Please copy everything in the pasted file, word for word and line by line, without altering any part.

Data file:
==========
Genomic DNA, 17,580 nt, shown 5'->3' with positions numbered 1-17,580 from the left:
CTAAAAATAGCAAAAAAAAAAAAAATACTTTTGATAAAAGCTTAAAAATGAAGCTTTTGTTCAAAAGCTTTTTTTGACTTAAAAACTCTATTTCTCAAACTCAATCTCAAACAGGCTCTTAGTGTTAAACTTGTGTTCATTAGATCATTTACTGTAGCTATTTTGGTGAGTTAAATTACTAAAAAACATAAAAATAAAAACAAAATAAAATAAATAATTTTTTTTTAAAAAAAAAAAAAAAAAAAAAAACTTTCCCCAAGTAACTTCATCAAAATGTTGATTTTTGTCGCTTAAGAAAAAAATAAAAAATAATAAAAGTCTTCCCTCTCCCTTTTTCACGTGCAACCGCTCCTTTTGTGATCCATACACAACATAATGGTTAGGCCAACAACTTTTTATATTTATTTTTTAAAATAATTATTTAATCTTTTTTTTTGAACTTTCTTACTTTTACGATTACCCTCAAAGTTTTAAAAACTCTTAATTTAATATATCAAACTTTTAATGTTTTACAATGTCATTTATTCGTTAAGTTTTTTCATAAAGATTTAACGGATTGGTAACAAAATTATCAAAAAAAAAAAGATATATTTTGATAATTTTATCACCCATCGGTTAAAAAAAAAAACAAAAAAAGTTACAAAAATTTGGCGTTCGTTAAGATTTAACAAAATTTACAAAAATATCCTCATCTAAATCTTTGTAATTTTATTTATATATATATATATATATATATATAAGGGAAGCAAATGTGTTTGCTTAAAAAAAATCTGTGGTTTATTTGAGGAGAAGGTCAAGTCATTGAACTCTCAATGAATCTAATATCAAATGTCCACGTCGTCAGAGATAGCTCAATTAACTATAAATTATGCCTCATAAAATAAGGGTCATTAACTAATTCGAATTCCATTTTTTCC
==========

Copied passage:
Genomic DNA, 17,580 nt, shown 5'->3' with positions numbered 1-17,580 from the left:
CTAAAAATAGCAAAAAAAAAAAAAATACTTTTGATAAAAGCTTAAAAATGAAGCTTTTGTTCAAAAGCTTTTTTTGACTTAAAAACTCTATTTCTCAAACTCAATCTCAAACAGGCTCTTAGTGTTAAACTTGTGTTCATTAGATCATTTACTGTAGCTATTTTGGTGAGTTAAATTACTAAAAAACATAAAAATAAAAACAAAATAAAATAAATAATTTTTTTTTAAAAAAAAAAAAAAAAAAAAAAACTTTCCCCAAGTAACTTCATCAAAATGTTGATTTTTGTCGCTTAAGAAAAAAATAAAAAATAATAAAAGTCTTCCCTCTCCCTTTTTCACGTGCAACCGCTCCTTTTGTGATCCATACACAACATAATGGTTAGGCCAACAACTTTTTATATTTATTTTTTAAAATAATTATTTAATCTTTTTTTTTGAACTTTCTTACTTTTACGATTACCCTCAAAGTTTTAAAAACTCTTAATTTAATATATCAAACTTTTAATGTTTTACAATGTCATTTATTCGTTAAGTTTTTTCATAAAGATTTAACGGATTGGTAACAAAATTATCAAAAAAAAAAAGATATATTTTGATAATTTTATCACCCATCGGTTAAAAAAAAAAACAAAAAAAGTTACAAAAATTTGGCGTTCGTTAAGATTTAACAAAATTTACAAAAATATCCTCATCTAAATCTTTGTAATTTTATTTATATATATATATATATATATATATAAGGGAAGCAAATGTGTTTGCTTAAAAAAAATCTGTGGTTTATTTGAGGAGAAGGTCAAGTCATTGAACTCTCAATGAATCTAATATCAAATGTCCACGTCGTCAGAGATAGCTCAATTAACTATAAATTATGCCTCATAAAATAAGGGTCATTAACTAATTCGAATTCCATTTTTTCC